Let's learn these things together.
The stream learning curve has been (embarrassingly) difficult for me. But I find that the more I talk about how confused I am, the more I find people are confused, too. I've received some great help along the way, and I want to share what I've found while I continue to learn more.
When you get stuck, keep in mind:
- The answer is almost always in the modules. The hard part is finding them and knowing what to use when
- Your use case can probably be "re-thought of" and applied to an existing solution for a similar problem
- You can come here to ask for help, and I'll try my best to answer or get one
- How can I make a paginated API request?
- How can I destroy all of the streams in a pipeline if one gets an error?
- How can I just get all of the results when they're done coming in?
- How can I asynchronously assign a stream after one has already been created?
- How do I know when a stream is first written to or read from?
- What's the difference between "abort", "close", "end", "destroy", "finish", and "complete"?
- Have a question?
If you find any of this information to be inaccurate or incomplete, feel free to contribute a PR!
How can I make a paginated API request?
You need to pull down many results from a backend, but it limits the amount of responses you receive at a given time. You get some type of token to include with a follow up request to cursor through the results. How do you combine all of those results into one stream?
- See an example
How can I destroy all of the streams in a pipeline if one gets an error?
You have a bunch of streams piped together and one gets an error. The other streams and any listeners on them don't really know what happened and linger around without being properly destroyed.
How can I just get all of the results when they're done coming in?
You have a source readable stream but don't really want to do anything stream-y with it. Registering
.on('data') events is a lot of boilerplate to combine the results as they come in.
How can I asynchronously assign a stream after one has already been created?
You want to make an API request but have to fetch an access token first. If you just call
request(/*...*/), you will inevitably get a 401 error, so how do you get a stream, but only have it "start" after you fetch an access token?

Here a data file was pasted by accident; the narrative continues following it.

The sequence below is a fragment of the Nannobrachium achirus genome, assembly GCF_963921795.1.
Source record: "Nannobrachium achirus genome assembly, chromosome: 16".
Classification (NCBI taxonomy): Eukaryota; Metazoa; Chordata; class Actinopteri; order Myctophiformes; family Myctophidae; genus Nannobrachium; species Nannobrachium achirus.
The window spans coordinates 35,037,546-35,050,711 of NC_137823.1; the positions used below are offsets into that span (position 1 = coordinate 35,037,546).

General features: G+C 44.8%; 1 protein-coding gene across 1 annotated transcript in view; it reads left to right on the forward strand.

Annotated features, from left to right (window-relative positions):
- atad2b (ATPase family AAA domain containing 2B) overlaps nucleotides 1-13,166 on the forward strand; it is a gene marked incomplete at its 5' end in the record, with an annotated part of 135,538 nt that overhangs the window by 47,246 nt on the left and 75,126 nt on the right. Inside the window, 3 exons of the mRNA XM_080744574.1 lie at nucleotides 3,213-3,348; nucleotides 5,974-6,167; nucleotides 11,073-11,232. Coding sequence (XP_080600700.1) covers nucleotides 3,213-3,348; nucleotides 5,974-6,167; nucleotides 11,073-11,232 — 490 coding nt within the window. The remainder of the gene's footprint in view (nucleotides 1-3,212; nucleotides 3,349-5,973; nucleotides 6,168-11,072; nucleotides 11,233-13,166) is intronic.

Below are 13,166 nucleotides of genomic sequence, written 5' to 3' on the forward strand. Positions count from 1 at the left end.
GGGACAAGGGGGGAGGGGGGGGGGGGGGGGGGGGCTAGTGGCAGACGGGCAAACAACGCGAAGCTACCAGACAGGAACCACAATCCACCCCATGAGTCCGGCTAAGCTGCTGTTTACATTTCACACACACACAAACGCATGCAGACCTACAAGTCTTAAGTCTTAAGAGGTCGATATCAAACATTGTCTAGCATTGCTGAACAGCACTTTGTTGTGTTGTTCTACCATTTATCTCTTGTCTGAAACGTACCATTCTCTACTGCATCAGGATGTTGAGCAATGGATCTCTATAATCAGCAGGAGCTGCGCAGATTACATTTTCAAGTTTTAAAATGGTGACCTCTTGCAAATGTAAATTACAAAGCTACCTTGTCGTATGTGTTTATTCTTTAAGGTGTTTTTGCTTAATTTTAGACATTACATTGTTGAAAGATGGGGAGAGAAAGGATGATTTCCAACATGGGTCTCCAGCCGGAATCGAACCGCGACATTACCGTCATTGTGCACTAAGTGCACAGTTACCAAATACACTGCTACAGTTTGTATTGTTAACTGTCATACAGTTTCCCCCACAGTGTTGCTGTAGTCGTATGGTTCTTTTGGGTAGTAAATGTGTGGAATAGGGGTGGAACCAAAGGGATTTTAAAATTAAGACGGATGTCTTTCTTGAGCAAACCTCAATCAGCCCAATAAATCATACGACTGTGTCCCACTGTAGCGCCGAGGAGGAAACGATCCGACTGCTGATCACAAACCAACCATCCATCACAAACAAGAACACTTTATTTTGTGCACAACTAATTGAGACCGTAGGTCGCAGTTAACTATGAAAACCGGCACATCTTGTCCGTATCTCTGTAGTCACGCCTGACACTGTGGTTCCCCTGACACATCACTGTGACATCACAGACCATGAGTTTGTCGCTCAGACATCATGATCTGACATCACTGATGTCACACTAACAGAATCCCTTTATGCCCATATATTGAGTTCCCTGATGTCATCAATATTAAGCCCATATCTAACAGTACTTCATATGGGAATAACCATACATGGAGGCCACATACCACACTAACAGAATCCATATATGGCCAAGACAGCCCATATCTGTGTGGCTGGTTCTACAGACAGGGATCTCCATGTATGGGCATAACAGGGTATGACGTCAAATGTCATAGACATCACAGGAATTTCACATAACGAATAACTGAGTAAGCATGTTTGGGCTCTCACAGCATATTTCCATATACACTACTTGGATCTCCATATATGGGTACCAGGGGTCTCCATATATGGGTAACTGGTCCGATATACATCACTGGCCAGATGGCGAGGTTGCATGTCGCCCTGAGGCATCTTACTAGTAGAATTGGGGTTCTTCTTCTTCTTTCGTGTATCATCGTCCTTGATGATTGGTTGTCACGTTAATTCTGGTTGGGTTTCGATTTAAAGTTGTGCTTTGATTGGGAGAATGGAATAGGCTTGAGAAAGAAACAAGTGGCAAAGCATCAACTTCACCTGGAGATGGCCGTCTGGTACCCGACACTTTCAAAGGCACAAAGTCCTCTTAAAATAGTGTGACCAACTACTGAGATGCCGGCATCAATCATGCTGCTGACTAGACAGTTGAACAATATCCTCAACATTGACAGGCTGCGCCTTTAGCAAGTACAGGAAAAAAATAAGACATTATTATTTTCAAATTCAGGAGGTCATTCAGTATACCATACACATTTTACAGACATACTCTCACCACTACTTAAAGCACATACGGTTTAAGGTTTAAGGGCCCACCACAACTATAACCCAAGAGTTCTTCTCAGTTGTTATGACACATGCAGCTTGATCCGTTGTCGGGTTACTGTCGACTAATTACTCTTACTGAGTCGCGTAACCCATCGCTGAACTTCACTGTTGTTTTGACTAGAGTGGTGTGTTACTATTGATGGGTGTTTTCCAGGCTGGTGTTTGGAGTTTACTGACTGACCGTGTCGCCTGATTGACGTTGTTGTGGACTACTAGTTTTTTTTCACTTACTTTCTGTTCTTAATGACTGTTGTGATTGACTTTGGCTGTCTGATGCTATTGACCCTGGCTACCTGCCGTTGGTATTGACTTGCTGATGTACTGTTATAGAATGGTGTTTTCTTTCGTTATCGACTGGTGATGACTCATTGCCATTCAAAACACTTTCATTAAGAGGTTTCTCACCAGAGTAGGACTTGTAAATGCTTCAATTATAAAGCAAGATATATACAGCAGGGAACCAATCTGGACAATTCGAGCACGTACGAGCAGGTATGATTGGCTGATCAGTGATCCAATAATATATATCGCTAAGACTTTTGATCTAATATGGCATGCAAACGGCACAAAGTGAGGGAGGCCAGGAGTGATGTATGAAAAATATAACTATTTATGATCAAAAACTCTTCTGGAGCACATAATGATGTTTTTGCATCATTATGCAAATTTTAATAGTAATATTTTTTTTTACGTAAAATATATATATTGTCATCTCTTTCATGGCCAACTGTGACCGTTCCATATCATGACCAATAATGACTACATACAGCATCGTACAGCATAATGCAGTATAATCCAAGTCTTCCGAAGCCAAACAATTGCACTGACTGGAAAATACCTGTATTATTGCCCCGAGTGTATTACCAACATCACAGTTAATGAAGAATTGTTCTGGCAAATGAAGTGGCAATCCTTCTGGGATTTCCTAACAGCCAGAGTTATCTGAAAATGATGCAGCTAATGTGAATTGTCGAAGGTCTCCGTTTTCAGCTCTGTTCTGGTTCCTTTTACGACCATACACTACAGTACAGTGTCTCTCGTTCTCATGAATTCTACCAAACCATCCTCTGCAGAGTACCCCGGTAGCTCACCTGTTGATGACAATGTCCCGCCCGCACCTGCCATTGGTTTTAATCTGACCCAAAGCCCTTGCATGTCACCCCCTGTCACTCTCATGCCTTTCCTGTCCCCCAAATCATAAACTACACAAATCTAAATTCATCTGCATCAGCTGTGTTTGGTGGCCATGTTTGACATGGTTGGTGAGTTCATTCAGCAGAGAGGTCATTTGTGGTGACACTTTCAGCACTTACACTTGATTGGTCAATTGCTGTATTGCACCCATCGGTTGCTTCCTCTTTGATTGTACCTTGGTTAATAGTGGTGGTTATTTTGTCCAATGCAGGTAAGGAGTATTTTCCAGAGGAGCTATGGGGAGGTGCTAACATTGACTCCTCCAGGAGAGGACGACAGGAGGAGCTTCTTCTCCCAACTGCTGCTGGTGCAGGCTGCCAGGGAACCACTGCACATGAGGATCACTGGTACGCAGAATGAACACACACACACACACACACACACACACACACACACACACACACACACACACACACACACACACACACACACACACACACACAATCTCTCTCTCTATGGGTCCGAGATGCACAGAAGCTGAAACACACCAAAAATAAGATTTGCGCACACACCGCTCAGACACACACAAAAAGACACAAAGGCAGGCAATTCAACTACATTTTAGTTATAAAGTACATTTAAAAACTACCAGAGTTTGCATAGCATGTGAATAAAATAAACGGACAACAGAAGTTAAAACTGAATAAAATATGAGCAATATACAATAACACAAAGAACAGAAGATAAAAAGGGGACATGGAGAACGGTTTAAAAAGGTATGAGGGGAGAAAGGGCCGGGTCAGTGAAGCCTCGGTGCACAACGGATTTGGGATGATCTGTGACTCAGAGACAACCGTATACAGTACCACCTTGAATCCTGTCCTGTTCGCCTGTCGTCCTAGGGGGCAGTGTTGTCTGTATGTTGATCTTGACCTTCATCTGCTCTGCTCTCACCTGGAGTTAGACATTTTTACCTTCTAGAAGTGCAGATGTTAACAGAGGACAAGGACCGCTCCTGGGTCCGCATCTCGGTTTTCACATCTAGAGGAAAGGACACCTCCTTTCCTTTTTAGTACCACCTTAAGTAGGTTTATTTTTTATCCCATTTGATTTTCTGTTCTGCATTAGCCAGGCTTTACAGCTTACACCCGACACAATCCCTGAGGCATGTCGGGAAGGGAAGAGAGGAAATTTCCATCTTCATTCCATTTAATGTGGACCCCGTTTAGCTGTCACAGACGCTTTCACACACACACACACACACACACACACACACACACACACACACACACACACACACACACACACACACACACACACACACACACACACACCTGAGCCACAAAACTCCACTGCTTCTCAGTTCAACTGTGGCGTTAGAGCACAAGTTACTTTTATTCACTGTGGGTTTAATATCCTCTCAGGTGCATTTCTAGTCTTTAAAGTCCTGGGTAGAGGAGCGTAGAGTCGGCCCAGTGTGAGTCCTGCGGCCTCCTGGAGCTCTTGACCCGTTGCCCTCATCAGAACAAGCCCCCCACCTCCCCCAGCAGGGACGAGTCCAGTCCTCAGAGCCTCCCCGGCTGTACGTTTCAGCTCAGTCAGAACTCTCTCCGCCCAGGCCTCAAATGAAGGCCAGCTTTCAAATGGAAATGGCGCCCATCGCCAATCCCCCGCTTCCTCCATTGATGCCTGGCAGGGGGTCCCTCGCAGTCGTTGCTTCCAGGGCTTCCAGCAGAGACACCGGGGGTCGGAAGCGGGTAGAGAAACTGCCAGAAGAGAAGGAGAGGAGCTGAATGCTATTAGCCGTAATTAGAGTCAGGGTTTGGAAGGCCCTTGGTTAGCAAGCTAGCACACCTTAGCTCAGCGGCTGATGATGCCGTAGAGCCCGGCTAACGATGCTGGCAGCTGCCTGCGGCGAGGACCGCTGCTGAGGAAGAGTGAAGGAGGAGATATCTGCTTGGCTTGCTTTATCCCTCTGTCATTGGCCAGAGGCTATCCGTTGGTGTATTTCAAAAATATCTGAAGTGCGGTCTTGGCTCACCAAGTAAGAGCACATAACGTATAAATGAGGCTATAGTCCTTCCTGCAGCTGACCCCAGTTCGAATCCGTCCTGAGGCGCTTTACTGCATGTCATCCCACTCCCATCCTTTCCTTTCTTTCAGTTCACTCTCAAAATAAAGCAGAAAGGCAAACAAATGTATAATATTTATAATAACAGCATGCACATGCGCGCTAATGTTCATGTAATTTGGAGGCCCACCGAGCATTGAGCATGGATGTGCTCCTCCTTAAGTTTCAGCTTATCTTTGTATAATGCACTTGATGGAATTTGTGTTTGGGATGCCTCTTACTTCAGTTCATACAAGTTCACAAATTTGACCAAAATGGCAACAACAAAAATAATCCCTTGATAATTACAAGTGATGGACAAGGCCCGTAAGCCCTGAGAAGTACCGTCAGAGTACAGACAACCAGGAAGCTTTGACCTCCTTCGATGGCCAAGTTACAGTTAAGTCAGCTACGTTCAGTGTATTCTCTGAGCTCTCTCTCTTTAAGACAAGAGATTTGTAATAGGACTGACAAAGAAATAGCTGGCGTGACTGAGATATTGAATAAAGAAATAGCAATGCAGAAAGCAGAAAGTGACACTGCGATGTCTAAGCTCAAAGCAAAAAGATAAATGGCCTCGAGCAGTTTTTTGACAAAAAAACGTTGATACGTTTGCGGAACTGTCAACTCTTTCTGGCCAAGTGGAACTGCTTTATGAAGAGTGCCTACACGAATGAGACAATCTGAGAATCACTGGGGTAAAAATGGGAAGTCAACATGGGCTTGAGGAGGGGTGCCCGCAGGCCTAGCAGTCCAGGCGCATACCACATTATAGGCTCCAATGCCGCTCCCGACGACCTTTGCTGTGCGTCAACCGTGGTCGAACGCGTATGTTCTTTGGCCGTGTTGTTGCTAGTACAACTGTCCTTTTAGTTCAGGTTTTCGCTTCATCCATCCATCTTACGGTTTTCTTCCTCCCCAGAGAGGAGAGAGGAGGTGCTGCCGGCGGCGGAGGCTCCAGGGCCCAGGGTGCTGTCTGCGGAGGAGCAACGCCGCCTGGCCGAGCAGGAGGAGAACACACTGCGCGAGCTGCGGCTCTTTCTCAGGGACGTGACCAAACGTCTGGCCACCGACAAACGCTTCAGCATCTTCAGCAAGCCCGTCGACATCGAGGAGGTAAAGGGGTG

How do I know when a stream is first written to or read from?
Since it's possible for you (or a user of your library) to create a stream, but then never connect it to anything, or not run it for an unknown amount of time, you might want to wait as long as possible to do something async.
- See an example
- Note: works well with the duplexify problem.
What's the difference between "abort", "close", "end", "destroy", "finish", and "complete"?
There's a holy-moly-lot of events that go on with streams. How do you know which to listen to for a given stream?
Sometimes, you won't even know what kind of stream you have. Libraries may give you combined/duplex streams, a Transform stream, or a plain old readable stream. You really have to stay close to their documentation and source code to see what you're dealing with.
|close||Not always emitted. Readable streams emit this when the underlying resource is closed. Ex: a socket or a file that was "opened" to be read from.|
|complete||This is a custom event from
|end||All readable streams emit "end" when all of the data is read from. This in turn calls the
|finish||All streams that are writable emit "finish" when all of the data has been written to their destination.|
|abort()||This is a method called on request streams (
|destroy([err])||Destroy can be called on most new, non-core streams as a less-patient version of calling
|end()||This is a method that can be called on all streams that are writable to gracefully end the stream. Any remaining data that hasn't been written yet will be allowed to be drained. For readable streams, doing
More Helpful Resources
- Mississippi - See more examples and descriptions of the most popular stream modules (many of the ones mentioned here).